As individuals, they are carrying much of the burden to re-engineer their work accordingly. In order to understand how to re-craft your job for more purpose, you need to understand what motivates you intrinsically, where you learned and acquired skills intersect with your natural strengths, deeper values, higher aspirations—and how to leverage these key success factors into work that benefits not only you but your employer and the wider Purpose Economy.

A new economy is rising, and it will offer security to workers who can leverage meaning and purpose into their work.

Focus on Interests not Positions to Resolve Workplace Conflicts

We are social beings with an inherent, natural desire for connection and attachment to other humans.  One of the core functions of work is to provide us with a broad social connection to our world, as well as more intimate connections with our colleagues, clients, and others.  When we lose a job, we often lose key relationships that can add to a sense of isolation, even loneliness.

At work, we experience a range of relationships–positive and negative, simple and complex, routine and unusual.  These experiences can energize or drain us.  We go through periods of harmony and conflict.  Learning to manage our workplace relationships is a key skill for career survival and advancement.

We might strive for harmony, but work is often a theatre of conflict because there are competing interests at every level.  Conflicts arise between colleagues seeking to advance their careers in a hierarchy with limited opportunities; between employer priorities and employee needs; between employer policies and union rules; between company deadlines and technological failures…and so on.

Learning to resolve conflict is part of managing our workplace relationships.  In our recent free webinar 3 Secrets of Conflict Competency,* we learned about the difference between Positions and Interests, as the single most important part of preparing for any negotiation or effort at Conflict Resolution.

Clarifying your own interests is often one of the few things in your control.

You may not be able to discover what the real underlying interests of the other side are but at least you can clarify your own interests. For example, as a front-line supervisor, we might seriously object to a subordinate’s performance and characterize him or her as incompetent, unreliable, undependable…so we take the position that they must be terminated.  However, we may not have the authority to fire or layoff that individual, so our position hardens, poisoning our milieu at work, increasing tension and conflict.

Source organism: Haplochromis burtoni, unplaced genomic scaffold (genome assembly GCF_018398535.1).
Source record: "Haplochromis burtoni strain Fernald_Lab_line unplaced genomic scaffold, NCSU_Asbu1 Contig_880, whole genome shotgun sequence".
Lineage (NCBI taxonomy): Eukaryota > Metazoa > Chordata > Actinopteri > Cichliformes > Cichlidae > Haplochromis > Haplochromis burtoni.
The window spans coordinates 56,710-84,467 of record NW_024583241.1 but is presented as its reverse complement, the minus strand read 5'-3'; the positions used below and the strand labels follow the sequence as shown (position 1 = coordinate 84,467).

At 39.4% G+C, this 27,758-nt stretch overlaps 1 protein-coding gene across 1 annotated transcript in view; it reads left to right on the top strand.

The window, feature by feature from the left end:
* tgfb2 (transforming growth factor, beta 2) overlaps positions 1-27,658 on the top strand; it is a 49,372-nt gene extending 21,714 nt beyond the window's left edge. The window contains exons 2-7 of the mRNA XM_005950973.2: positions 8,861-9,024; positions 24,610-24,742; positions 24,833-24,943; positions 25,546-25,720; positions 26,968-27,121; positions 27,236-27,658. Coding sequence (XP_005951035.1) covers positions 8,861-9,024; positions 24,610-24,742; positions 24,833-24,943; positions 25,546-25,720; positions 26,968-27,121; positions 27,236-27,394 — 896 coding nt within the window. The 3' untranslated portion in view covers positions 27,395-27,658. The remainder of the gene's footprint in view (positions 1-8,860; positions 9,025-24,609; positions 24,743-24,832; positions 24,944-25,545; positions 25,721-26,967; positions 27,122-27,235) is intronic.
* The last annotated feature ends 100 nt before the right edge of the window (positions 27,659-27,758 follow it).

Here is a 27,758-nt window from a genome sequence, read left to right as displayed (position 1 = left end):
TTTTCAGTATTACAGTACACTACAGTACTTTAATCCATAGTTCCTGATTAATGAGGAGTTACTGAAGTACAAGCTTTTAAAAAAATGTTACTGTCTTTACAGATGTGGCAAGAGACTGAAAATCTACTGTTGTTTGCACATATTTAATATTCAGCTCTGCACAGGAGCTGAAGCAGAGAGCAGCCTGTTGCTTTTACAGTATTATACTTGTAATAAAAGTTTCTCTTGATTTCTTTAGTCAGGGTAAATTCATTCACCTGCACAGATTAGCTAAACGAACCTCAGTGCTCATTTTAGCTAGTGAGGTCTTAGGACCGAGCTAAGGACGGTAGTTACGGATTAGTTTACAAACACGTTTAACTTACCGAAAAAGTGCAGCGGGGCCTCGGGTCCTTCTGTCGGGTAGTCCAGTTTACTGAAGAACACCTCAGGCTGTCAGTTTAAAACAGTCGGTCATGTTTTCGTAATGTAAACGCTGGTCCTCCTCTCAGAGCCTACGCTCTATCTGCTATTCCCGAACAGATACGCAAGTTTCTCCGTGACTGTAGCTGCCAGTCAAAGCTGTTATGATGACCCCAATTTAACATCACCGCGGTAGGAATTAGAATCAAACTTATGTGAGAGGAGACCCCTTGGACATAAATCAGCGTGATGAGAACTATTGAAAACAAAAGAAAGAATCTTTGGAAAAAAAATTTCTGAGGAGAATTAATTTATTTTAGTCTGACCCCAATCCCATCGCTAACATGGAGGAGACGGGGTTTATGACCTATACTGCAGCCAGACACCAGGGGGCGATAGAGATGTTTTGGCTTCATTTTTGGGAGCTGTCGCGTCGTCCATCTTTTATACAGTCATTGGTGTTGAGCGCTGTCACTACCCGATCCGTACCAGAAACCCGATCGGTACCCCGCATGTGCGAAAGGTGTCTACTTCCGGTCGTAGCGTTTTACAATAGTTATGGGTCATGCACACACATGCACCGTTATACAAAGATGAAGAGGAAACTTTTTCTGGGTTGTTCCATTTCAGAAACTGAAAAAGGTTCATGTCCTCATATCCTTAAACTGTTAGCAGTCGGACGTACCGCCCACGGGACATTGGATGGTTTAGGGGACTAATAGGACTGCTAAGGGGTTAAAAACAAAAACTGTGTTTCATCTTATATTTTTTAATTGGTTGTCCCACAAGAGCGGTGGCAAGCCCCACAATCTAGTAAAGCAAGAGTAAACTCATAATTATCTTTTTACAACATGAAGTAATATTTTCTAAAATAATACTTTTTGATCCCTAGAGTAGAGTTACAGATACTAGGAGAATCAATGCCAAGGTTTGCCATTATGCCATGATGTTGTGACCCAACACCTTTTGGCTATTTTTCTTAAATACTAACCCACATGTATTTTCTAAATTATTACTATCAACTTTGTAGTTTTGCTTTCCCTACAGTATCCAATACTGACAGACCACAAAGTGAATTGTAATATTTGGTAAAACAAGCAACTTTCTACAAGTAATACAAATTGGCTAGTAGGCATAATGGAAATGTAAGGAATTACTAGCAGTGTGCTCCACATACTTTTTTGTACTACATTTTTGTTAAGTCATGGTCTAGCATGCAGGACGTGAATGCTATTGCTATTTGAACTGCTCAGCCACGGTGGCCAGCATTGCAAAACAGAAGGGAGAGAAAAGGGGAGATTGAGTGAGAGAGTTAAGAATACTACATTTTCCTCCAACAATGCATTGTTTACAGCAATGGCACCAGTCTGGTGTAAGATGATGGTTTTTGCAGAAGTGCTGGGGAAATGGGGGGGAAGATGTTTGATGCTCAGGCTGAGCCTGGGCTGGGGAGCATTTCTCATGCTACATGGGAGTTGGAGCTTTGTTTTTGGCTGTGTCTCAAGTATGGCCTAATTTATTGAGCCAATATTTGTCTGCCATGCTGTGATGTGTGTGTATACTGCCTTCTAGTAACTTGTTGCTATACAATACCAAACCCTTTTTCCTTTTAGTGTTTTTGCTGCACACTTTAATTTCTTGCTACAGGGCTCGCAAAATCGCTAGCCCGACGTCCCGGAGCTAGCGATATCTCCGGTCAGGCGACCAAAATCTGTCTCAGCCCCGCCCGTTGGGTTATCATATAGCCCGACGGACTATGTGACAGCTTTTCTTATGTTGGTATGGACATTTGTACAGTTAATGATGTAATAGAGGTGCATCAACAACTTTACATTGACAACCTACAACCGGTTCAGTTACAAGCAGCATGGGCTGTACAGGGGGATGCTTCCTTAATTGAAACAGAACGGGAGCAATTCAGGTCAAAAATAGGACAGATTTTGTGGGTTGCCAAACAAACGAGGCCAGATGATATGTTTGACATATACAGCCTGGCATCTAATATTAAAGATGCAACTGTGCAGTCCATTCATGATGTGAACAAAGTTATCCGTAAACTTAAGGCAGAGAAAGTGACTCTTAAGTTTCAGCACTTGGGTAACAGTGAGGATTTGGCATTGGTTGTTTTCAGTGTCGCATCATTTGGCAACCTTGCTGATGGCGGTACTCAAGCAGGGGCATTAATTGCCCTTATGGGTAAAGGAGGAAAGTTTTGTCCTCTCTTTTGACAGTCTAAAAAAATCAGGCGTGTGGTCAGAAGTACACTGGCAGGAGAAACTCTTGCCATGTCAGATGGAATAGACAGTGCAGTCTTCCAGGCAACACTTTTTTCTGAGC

We can reduce these negative effects on ourselves and others by focusing on our interests as they relate to the employee’s performance.  Our interests might include the following notions:

  • He breaks all the rules about hours of work and personal calls which undermines my leadership;
  • I am worried about losing my job because of declining sales;
  • He could be making more money for the company than he is and I can’t seem to motivate him.

These interests reveal a range of needs and values—e.g. authority, job security, leadership ability.  Understanding the needs and values represented by an individual’s interests now uncovers a range of solutions that will meet all or some of the interests of both parties.  Interests are what a person really wants!

In summary, positions are responses or actions a person will take to meet their needs.  Taking a position closes off communication and reduces the opportunity to find a mutually satisfying solution.  If you are caught in a conflict, your task is to clarify your own interests first, and then uncover those hidden interests of the other party.

Interests are needs, concerns, and values that motivate each person. By understanding and communicating the interests of both parties, you have a very good chance of resolving the conflict.

 

* Note: For Webinar Link.  Select ‘Click Here to Listen In’ then select ‘View presentation with audio’ to see slides with audio.  If clicking on the link doesn’t work, try copy-and-paste link into your browser.

Job Seeker Free Weekly Broadcast

The Changing Labor Market — Threat or Opportunities
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Secrets of Cold Calling 102
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Returning to the Workforce
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Career Change Advice for Talented Women with predictable, boring, mundane jobs

Taba Cookey is an extremely talented woman who had immigrated to Canada from Nigeria to go to work in high level finance. She had earned her first degree in England and had got  a Masters degree in Canada some years later before returning to Nigeria to continue her banking career.

She said that while she was in Ottawa looking to move from her job in financial sector research, she thought she should “take advantage of the kind of career consulting (that I offer) that doesn’t exist in Nigeria,” and explore her options for career change.
I had Taba write “her story”–eight examples of experiences that had been very satisfying for her throughout her life. They didn’t have to be job related.